The Secret Garden, complete online version

First edition illustrated Children's Book By Frances Hodgson Burnett

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" I was working in the garden with Dickon," said Mary.
Colin f rowTned and condescended to look at her.
" I won't let that boy come here if you go and stay with him instead of coming to talk to me," he said.
Mary flew into a fine passion. She could fly into a passion without making a noise. She just grew sour and obstinate and did not care what happened.
" If you send Dickon away, I'll never come into this room again!" she retorted.
" You'll have to if I want you," said Colin.
"I won't! " said Mary.
" I'll make you," said Colin. " They shall drag you in."
" Shall they, Mr. Rajah! " said Mary fiercely. " They may drag me in but they can't make me talk when they get me here. I'll sit and clench my teeth and never tell you one thing. I won't even look at you. I'll stare at the floor! " k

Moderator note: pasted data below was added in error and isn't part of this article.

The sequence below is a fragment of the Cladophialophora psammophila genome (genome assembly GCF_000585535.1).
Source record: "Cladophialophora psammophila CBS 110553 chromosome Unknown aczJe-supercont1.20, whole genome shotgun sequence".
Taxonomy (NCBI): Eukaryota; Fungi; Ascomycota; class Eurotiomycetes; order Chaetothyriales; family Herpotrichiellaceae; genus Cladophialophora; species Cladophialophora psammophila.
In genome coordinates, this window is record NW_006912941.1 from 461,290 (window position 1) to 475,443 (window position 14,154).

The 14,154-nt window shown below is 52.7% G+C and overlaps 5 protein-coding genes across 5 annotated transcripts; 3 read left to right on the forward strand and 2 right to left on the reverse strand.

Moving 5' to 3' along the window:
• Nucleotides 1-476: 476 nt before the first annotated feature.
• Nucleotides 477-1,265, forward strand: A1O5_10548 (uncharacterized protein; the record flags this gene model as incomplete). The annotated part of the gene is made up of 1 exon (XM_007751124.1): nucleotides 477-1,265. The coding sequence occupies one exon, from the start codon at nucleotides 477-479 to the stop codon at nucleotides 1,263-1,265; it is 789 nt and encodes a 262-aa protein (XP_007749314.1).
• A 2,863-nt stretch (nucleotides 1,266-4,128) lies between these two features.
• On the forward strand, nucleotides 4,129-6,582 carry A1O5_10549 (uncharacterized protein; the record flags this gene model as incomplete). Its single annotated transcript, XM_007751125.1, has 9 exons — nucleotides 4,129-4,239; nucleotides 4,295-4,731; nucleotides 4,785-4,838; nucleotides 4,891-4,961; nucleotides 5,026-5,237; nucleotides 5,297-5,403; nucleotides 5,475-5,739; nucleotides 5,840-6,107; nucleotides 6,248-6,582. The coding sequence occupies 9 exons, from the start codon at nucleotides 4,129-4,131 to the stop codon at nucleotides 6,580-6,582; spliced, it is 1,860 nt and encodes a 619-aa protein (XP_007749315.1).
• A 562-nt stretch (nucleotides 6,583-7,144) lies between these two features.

They were a nice agreeable pair as they glared at each other. If they had been two little street boys they would have sprung at each other and had a rough-and-tumble fight. As it was, they did the next thing to it.
" You are a selfish thing! " cried Colin.
11 What are you? " said Mary. " Selfish people